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This book is a thoughtful and easy-to-read account of the author’s experiences in various industrial workplaces in the US in the late 1970s and early 1980s. We’ve all heard about militant steel workers in Chicago, but there was a lot more going on than that, and at a variety of workplaces, many of which never made the headlines. Dave’s book takes us through some of these stories, as we learn about the shop-floor dynamics, the relationships with his co-workers, the ways work is organised, racial divisions, how to oppose migration raids and the nightmares of coming up against the union bureaucracy. The depiction of personal lives and relationships is really touching. The best way to get a feel for the book is to read this interview with Dave:

https://www.jacobinmag.com/2019/02/david-ranney-living-dying-factory-floor

The humble approach of the author makes him a personable and likeable guy. Even though he was a militant (in political…

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To Kill the Truth: exactly how thick and cynical is Jonathan Freedland?

Pamphlet: We want a new society – and don’t we need it!

Angry Workers of the World

GettyImages-1177970611_0The current system is in crisis, everyone can see this. What we cannot see is an alternative. We wrote this pamphlet for a discussion about alternatives. The first step is to understand where we are coming from, how the current system emerged. We then have to get to grips with how the system works, or rather, how it makes us work. There would be no alternative to this system if it would not show clear signs of crisis – so we have to know what actually causes this crisis. There would be no alternative if those who are exploited and oppressed would not have tried to fight for a better society. We have to learn from those who came before us.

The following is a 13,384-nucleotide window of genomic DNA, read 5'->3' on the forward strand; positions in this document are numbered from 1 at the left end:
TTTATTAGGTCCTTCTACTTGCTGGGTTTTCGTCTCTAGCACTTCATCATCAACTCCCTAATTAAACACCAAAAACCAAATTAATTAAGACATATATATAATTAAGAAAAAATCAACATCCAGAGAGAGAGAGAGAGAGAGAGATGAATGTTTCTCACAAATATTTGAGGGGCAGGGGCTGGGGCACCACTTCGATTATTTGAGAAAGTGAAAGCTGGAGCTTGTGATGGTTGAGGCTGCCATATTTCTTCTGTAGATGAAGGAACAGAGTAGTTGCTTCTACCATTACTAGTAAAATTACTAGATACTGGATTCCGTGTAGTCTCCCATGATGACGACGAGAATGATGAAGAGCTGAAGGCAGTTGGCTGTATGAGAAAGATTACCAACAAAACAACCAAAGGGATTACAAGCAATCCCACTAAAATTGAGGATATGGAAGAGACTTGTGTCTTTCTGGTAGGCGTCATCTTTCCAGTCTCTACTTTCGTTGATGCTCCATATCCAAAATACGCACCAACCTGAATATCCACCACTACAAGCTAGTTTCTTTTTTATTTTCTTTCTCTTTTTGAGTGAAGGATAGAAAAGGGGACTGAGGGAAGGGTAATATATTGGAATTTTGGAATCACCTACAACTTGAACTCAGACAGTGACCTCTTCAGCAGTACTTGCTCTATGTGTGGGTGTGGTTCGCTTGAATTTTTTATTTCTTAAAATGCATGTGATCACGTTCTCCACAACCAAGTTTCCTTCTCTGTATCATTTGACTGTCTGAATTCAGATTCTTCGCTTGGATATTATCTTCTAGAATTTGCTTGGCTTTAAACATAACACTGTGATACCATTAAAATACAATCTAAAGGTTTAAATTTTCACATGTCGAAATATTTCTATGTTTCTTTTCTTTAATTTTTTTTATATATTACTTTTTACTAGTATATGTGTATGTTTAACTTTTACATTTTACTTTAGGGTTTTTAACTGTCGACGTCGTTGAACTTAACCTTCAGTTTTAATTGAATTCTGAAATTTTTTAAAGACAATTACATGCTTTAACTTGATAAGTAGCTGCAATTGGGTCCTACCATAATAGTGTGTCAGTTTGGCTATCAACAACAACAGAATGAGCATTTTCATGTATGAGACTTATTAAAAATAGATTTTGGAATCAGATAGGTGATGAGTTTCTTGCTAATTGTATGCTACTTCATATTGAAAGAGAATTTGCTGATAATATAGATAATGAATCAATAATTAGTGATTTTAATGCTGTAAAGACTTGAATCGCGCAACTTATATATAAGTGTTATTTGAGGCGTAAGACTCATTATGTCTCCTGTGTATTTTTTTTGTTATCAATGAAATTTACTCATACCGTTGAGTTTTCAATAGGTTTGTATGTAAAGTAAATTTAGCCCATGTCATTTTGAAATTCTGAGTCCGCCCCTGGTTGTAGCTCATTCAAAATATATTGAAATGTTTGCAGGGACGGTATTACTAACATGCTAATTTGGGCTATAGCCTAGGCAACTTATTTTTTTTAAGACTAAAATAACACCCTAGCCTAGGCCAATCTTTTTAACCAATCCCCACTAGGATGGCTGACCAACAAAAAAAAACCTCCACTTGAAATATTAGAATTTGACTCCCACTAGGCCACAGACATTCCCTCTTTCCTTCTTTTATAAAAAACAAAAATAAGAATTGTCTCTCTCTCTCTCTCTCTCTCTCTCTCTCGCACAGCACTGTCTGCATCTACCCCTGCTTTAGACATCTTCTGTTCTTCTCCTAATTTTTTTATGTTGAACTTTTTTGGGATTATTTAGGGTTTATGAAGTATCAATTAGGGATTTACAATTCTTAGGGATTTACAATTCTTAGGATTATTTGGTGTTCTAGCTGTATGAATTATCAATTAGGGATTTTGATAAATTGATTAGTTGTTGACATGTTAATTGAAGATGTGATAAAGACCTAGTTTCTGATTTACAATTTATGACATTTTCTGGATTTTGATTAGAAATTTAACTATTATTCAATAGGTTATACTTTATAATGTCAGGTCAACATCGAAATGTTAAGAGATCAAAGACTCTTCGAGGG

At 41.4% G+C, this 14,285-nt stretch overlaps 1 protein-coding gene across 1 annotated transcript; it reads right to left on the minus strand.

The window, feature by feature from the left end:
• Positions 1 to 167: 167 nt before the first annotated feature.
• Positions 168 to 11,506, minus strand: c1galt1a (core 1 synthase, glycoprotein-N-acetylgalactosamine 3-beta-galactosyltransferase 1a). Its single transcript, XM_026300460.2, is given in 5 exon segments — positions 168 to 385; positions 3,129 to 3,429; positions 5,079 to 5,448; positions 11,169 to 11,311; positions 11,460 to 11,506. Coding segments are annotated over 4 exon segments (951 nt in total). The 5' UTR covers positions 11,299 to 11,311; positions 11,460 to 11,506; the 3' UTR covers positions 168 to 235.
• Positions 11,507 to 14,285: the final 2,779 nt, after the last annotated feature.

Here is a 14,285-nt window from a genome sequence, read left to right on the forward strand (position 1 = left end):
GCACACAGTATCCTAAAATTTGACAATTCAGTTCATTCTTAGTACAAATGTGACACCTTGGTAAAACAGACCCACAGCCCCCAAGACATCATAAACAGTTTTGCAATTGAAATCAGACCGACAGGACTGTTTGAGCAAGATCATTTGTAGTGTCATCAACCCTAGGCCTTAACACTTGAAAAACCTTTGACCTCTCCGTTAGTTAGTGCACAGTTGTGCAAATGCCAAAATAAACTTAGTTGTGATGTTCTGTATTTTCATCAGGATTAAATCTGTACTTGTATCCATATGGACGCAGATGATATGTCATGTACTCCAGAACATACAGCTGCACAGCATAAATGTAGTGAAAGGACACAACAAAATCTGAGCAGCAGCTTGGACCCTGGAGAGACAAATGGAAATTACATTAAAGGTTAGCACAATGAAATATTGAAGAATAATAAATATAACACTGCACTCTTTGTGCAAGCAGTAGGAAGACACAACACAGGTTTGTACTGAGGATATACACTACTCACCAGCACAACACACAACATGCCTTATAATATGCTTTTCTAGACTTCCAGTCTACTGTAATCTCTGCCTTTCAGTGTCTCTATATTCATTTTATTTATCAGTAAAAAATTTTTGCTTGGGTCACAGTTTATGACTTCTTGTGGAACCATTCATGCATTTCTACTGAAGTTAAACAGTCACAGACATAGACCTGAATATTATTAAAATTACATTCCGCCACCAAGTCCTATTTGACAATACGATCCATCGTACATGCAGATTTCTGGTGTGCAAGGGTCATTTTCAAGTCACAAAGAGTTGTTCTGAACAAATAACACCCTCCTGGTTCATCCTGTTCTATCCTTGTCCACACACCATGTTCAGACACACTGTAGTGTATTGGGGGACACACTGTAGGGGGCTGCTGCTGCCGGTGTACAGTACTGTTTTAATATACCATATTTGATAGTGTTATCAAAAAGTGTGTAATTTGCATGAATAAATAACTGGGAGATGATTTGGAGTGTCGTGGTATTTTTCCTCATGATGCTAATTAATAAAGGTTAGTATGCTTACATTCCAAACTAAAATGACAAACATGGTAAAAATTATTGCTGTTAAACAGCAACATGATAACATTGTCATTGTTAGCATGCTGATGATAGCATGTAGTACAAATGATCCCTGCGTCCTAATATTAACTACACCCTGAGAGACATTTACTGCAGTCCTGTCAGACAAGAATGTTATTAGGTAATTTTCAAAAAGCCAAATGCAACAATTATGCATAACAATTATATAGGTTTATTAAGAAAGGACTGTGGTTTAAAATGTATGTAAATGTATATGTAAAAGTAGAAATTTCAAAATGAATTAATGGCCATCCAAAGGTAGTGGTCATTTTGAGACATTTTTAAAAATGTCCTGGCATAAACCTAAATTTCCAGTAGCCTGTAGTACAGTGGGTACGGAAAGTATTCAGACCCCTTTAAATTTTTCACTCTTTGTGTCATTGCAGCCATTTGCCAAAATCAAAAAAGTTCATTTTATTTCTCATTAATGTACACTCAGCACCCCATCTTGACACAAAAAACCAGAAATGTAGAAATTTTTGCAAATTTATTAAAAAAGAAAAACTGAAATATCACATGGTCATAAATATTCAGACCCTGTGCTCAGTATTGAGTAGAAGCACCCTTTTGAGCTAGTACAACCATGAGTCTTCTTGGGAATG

We don’t write this as experts. We write it as workers, who don’t just want to stare into the headlights of global events as victims. If we don’t…

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The media bias on antisemitism in the Left and Labour is now putting the lives of British Jewry at risk

Never forget who the real antifascists are!

Nadine Batchelor-Hunt

It was reported last week that far-right extremists are the “fastest growing problem” in domestic terrorism, with almost a third of plots discovered by security services as being based on “rightwing ideology”. The police have found “extreme Nazi death cults” radicalising children as young as 13, which is clearly a successful tactic given a 16 year old has been found plotting to bomb synagogues to “start a race war”. Yet, despite this this horrific proliferation of an ideology lethal to both Jews and other ethnic minorities, if you looked at the British press as a whole it would appear that it is actually the traditionally anti-racist Left or Labour that are the primary existential threat to British Jewry. In fact, suggesting otherwise has become so deeply controversial that many shy away from even discussing it, let alone writing about it; I cannot count the number of pitches…